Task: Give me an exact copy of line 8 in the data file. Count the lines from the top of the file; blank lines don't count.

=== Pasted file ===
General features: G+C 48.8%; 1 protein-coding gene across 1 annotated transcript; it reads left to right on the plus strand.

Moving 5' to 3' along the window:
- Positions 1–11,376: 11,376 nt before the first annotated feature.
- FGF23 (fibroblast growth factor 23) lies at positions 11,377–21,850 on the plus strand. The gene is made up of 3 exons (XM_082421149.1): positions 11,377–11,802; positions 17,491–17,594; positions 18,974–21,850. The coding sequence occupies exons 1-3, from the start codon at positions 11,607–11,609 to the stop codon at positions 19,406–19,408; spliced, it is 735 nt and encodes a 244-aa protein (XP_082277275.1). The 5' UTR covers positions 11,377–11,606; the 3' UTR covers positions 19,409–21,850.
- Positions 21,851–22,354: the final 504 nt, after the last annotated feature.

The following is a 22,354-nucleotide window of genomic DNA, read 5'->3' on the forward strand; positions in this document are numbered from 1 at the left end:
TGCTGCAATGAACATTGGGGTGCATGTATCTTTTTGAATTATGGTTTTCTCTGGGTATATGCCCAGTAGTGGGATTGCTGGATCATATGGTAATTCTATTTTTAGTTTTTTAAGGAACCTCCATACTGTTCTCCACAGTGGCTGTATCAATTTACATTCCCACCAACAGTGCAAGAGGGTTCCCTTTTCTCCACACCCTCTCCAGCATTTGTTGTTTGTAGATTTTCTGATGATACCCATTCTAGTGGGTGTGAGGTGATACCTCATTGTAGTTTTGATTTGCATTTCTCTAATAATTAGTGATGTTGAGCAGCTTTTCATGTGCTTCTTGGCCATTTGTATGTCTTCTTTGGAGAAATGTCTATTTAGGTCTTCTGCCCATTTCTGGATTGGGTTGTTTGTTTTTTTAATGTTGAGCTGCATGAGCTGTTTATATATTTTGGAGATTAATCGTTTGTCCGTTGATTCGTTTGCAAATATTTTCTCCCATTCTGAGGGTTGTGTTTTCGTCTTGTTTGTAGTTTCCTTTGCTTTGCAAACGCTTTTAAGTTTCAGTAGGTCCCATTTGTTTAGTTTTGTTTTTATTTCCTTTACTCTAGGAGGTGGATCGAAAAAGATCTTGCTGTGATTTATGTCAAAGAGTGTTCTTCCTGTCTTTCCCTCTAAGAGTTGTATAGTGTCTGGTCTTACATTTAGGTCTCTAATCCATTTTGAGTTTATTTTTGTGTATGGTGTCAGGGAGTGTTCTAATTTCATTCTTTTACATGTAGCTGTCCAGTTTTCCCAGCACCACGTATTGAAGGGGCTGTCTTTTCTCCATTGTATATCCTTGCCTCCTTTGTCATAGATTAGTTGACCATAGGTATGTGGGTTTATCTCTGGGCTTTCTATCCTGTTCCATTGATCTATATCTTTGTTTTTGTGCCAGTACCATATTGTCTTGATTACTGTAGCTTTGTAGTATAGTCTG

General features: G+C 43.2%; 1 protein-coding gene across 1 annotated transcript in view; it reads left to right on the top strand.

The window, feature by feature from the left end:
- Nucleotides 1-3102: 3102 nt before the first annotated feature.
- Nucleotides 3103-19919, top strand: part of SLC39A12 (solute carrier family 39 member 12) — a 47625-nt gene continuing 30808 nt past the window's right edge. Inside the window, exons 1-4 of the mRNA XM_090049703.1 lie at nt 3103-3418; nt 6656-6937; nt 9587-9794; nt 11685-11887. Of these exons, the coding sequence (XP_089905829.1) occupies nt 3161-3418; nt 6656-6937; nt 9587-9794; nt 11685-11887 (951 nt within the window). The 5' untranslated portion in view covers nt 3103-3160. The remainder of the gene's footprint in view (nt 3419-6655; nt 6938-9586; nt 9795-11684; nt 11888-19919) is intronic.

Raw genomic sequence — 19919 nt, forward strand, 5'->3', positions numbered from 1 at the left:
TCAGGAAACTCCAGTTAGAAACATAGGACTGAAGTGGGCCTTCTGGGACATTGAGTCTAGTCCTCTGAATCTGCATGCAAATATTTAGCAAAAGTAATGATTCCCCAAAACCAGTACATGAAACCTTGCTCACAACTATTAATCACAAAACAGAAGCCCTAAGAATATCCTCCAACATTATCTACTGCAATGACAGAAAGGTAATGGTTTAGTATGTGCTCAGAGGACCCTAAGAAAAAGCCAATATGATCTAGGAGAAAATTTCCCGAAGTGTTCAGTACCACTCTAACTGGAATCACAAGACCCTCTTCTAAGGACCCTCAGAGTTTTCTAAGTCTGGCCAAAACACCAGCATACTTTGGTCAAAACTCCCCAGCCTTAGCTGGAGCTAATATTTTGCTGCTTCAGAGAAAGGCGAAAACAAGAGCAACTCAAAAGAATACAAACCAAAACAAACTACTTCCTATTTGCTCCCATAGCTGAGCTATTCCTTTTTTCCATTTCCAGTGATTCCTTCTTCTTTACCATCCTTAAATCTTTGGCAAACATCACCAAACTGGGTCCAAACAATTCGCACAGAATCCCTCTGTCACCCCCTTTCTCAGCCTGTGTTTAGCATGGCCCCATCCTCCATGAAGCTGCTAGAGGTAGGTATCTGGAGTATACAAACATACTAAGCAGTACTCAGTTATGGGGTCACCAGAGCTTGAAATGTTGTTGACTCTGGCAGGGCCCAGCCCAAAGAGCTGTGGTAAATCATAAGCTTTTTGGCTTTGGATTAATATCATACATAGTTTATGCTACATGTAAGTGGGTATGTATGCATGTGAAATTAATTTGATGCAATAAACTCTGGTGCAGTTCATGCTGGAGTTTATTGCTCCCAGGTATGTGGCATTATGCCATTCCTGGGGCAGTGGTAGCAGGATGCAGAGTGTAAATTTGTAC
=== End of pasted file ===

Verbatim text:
General features: G+C 43.2%; 1 protein-coding gene across 1 annotated transcript in view; it reads left to right on the top strand.